Language gap in policy making needs bridging

Down to Earth | Bijayashree Satpathy, Sruthy Bharathan | June 04, 2019

For active participation of tribal communities in policy dialogues, subaltern language are indispensable

India is a land of multiplicities and the formulation of policies in the country has a long history. Time and again there have been changes in the objective of various policies from regulation to community participation to sustainability. In this, language plays an important role.

The policies and legislations are made available to the public in English and Hindi. And, some states have these documents in their respective regional languages. These standardised regional languages are used in every level of administrative, business and social intercourse. Read more

Illegal mining: Need to call out names of fraudulent, wasteful ventures, reverse inhuman conditions

Counterview.org || March 7, 2019

The seventh general assembly of the mines, minerals and People (mm&P), held in Dabbanda, Visakhapatnam on March 1-3, 2019, saw participating human rights defenders, academics, journalists and students “pledge” for securing the rights of the indigenous communities for sustainable development, even as sharply focusing on illegal mining, women and children affected due to mining, poor implementation of the District Mineral Foundation Fund (DMF), silicosis, future Generation Fund and Business and human rights.

Attended by more than 260 participants from 100 organizations representing 21 states of India, it saw participation, among others, of eminent subject experts Roger Moody, Natalie Lowrey (coordinator, Deep Sea Mining Campaign and Yes to Life and No to Mining), Linda Chukchauk, BT Venkatesh (Reach Law), Rahul Basu (Goa Foundation).  Read more

States “violating” tribal rights in India’s mining areas: mm&P delegates tell MPs, PMO, NCST

A delegation led by mines, minerals and People (mm&P) chairman Ravi Rebbapragada, who is executive director, Samata, and Ashok Shrimali, secretary-general mm&P, and consisting of  mm&P executive committee members from Rajasthan, Gujarat, Jharkhand, Andhra Pradesh and Goa, has raised mining-related issues before India’s top parliamentarians.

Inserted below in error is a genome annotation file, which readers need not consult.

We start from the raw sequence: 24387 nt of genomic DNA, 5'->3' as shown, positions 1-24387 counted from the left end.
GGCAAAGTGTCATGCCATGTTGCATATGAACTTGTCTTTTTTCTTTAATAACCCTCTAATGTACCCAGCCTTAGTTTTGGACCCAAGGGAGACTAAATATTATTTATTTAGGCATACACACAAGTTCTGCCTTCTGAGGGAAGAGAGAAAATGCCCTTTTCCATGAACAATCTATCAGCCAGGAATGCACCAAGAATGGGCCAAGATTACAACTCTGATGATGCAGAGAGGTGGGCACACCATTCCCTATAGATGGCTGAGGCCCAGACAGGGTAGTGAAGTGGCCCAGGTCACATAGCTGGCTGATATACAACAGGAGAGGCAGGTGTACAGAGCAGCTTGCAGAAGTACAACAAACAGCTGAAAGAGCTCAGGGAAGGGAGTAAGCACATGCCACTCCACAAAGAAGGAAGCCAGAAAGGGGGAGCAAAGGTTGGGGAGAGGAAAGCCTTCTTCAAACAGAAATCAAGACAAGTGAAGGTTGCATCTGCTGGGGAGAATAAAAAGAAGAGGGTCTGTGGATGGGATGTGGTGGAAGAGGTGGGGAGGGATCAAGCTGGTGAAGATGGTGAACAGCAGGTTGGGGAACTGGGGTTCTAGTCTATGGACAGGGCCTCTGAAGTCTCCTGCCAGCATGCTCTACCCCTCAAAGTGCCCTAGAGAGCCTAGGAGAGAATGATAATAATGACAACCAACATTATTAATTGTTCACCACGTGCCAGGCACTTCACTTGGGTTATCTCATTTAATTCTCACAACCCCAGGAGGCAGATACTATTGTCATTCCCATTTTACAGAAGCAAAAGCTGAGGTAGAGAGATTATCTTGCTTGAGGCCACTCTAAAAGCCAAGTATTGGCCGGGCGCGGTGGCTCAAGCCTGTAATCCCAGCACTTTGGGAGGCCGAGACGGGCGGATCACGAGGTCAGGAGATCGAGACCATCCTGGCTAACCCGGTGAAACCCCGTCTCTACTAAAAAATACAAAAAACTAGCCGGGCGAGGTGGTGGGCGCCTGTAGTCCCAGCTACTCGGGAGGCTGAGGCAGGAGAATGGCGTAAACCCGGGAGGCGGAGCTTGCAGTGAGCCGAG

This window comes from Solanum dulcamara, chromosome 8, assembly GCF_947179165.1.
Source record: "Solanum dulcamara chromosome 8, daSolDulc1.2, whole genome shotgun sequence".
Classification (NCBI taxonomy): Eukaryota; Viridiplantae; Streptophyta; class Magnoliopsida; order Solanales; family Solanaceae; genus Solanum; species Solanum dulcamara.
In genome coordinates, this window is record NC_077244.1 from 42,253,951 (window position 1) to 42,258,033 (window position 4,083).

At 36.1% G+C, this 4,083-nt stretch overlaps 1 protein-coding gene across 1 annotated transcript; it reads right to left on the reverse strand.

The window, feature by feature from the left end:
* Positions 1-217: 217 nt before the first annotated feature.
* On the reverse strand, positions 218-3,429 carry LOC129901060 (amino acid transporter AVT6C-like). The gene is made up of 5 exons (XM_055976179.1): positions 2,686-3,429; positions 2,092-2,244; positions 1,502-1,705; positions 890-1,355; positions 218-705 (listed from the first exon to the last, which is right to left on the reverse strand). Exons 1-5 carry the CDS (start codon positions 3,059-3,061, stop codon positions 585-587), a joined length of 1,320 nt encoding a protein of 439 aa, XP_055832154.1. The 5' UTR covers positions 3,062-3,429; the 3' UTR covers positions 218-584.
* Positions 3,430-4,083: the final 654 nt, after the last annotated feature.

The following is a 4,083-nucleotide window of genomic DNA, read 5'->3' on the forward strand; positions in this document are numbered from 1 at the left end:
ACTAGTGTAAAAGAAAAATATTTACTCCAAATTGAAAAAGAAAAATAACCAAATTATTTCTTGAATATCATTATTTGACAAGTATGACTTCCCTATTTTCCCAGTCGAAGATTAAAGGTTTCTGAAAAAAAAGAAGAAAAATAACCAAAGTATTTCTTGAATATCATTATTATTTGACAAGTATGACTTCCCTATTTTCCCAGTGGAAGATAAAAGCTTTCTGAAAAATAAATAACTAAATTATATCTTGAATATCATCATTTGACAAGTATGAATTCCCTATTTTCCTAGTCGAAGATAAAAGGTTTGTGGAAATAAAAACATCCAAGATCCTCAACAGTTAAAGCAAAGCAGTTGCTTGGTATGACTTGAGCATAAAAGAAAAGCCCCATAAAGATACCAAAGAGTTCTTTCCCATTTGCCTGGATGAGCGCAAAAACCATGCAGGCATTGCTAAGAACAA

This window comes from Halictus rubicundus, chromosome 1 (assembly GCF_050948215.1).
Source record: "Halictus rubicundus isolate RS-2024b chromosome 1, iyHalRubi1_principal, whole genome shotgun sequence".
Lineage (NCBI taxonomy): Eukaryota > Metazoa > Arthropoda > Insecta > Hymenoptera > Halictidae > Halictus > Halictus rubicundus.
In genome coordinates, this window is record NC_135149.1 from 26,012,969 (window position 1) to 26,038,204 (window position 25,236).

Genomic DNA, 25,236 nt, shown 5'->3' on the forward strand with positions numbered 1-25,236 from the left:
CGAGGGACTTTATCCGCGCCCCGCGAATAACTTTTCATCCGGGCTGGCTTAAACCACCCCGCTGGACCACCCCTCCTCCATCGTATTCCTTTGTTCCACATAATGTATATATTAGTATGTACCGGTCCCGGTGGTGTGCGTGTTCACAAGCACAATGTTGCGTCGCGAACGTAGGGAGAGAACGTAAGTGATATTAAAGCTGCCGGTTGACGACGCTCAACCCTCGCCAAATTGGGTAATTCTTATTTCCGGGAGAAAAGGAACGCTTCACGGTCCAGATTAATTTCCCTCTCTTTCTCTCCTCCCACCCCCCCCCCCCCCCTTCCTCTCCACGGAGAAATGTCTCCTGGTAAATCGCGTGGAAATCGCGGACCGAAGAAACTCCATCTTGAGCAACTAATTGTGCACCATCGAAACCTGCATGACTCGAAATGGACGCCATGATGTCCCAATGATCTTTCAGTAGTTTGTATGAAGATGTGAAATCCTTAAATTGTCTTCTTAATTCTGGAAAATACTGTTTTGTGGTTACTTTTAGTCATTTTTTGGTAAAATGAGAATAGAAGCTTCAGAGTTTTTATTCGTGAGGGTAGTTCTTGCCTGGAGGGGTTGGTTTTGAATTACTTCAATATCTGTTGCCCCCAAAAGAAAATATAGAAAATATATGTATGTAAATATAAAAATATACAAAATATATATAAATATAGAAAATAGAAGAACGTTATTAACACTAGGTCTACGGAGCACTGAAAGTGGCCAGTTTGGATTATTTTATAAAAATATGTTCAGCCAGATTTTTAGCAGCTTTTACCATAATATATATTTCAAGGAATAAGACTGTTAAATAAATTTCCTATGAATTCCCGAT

The issues raised included non-implementation and utilization of District Mineral Foundation (DMF) funds in all Indian states; recent hazard in the role hole mines in Meghalaya; false and fabricated cases against tribals across the country; Samata judgment and its implications in various states; illegal coal mining in Churulia, West Bengal; granting leases without the gram sabha consent as in the case of coal mining in Godda district by Adani group; and displacement due to Delhi-Mumbai Industrial Corridor and bullet train project.
The delegation stressed on how the Goa government has approved its Goa Regional Plan 2021 without identifying the tribal areas, thereby ignoring the fact that the Goa has about 12% of the tribal population, noting, the state government has constituted an interim Tribes Advisory Council without giving any representation to the tribal community members, violating the Scheduled V of the Constitution of India. It added, the tribal sub-plan (TSP) funds are diverted in large scale in Goa and hence failed to meet its purpose to benefit the tribal population.
Pointing out that the tribals of Goa are kept in total darkness about the provisions of community forest rights (CFR), enshrined under Forest Rights Act (FRA), 2006, it said, false and fabricated cases are being registered against the tribals who are protesting for their rights.
The delegation handed over a memorandum on these issues to Mansukhbhai Vasava (MP, Gujarat), Prabhubhai Vasava (MP, Gujarat), Jitendra Chowdhary (MP, Tripura), D Raja (MP, Tamil Nadu), Sadhavi Savitri Bai Phule (MP, Uttar Pradesh), the Prime Minister Office, and the vice chairperson of the National Commission for Scheduled Tribes (NCST).
Courtesy: Counterview

Mining firms stop school buses, 70 kids stuck at home

PANAJI: Around 70 children in Sonshi, and several others in the state’s mining belt, are unable to go to school as mining companies, after their operations came to a standstill following the Supreme Court order, stopped providing them transport.

It is the state government’s responsibility in these circumstances to immediately provide free transport to these schoolchildren as also water to these areas, Ashok Shrimali of the voluntary organisation mines, minerals and people said. Read more